Browne: When you look at design costs for billion-gate designs you have to look at the markets that are going to drive them. The mobile market has enough volume to handle the cost of these types of designs. It also has a lot of parallelism and concurrency because there is a lot of functionality, and there are a lot of different use scenarios. Traditional EDA is scaling so it can take advantage of this—traditional designs partitioned at a chip boundary in a way that fits well with the system architecture. That’s probably where 80% of us will see business opportunities. The other 20% is where you take a design and partition it across two chips. Their bigger challenge is on the tool and the architecture side and the ability of semiconductor and system companies to manage that level of complexity. When you scale to four or eight cores, there’s a huge amount of parallelism and on-chip memory. The issue we see is how you get that right, and today the solution is a lot of subsystem design. LTE radios are a good example. We’re going to replace GSM radios with LTE radios. They’re going to be 15mm of area and have a half-dozen DSP cores, but it’s going to be a standalone system that allows you to do verification, have a known good block, and which is characterized with the others. But you can’t do this as a billion gates at the top level.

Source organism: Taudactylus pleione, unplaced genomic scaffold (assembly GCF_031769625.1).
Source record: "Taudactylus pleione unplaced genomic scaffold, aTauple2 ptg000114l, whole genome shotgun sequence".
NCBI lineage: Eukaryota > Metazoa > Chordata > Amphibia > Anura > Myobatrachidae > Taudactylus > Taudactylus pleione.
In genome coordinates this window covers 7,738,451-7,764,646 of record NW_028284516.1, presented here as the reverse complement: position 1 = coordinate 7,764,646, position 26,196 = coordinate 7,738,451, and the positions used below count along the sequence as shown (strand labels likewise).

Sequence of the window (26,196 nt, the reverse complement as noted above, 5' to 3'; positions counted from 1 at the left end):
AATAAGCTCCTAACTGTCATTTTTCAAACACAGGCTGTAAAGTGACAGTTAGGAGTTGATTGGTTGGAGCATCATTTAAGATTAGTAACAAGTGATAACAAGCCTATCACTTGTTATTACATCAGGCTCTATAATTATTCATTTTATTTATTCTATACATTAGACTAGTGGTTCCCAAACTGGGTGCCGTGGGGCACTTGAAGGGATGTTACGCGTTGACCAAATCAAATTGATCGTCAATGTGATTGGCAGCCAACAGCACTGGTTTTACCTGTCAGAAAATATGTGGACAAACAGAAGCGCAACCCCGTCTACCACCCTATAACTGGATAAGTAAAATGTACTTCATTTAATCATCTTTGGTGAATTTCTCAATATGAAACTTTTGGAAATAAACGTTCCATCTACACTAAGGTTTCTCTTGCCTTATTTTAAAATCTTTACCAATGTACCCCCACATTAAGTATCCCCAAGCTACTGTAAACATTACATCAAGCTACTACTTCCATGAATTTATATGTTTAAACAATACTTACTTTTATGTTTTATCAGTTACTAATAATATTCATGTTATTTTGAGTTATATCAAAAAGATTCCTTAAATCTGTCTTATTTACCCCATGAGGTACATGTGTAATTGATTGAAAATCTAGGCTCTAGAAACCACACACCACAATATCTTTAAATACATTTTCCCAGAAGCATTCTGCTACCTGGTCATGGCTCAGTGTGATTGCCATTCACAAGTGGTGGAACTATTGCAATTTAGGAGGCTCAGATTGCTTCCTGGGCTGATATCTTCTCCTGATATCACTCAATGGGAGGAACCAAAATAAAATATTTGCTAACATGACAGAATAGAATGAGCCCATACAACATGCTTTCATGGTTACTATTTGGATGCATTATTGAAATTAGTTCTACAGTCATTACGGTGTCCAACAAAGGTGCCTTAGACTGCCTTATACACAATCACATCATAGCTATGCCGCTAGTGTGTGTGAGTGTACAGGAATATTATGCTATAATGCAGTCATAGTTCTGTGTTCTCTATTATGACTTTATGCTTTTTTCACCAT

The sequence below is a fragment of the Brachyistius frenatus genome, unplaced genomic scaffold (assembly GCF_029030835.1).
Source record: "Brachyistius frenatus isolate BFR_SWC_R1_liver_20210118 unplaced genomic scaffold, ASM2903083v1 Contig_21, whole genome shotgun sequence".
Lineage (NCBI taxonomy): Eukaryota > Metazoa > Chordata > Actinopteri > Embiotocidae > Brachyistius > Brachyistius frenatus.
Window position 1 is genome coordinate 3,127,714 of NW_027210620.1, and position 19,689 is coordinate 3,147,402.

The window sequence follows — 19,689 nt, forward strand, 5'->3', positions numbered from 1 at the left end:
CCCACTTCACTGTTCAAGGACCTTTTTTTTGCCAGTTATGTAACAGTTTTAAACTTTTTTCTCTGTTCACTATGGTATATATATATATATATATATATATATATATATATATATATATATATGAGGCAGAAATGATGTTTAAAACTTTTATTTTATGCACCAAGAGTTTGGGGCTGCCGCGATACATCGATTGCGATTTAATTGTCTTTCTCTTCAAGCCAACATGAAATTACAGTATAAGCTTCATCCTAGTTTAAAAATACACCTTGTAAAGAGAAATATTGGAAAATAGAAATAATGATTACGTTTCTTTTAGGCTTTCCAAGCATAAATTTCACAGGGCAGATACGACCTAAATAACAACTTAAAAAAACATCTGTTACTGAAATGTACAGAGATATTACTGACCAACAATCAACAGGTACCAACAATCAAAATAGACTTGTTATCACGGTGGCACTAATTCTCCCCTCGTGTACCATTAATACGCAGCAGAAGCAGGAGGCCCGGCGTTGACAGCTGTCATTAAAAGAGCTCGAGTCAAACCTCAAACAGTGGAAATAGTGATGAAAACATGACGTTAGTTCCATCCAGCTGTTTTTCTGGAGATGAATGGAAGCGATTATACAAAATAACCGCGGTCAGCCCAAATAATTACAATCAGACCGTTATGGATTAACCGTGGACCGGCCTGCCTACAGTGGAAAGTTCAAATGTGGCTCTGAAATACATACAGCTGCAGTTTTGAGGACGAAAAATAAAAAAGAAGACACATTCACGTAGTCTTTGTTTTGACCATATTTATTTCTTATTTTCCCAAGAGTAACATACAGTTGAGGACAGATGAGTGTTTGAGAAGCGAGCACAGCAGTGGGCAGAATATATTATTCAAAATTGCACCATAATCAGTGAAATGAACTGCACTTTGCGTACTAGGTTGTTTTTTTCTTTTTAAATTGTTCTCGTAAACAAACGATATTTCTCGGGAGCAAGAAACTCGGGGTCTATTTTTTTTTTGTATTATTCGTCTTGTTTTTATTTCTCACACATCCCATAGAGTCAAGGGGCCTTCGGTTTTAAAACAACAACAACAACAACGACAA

Janac: What I have in my house isn’t a personal computer. My phone is a personal computer, and it will have everything I need in terms of data, family photos, passwords and payment systems. It’s more like a supercomputer and it’s going to be the driver for the billion-gate design. You’ll need storage and the computing power to make this a true PC. There are four criteria for this. The first is processing power. We’re going to have to go to many cores, so you’ll need cache coherency to utilize those cores from a programming perspective. Another key is integration. How do you bring these cities of silicon together, which is where the communication system for the SoC becomes critical? You also need partitioning. As you build more and more functions, those functions have different dynamics. The modem has to go through SoC evaluation, so it’s on an 18-to-24 month cycle, whereas the efficient digital SoC people are going to be on an annual cycle. You have to decide whether you’re going to put it on one die or multiple dies, whether you can stack the functions, and whether you can mix processes in the same dies. The partitioning and the support for the partitioning are going to have to be there. The last part involves the cost of the hardware and software. The hardware cost has been increasing slowly but the software has been increasing rapidly. So how can you use the hardware and the parameters in the hardware to lower the cost of embedded software, if not the operating system?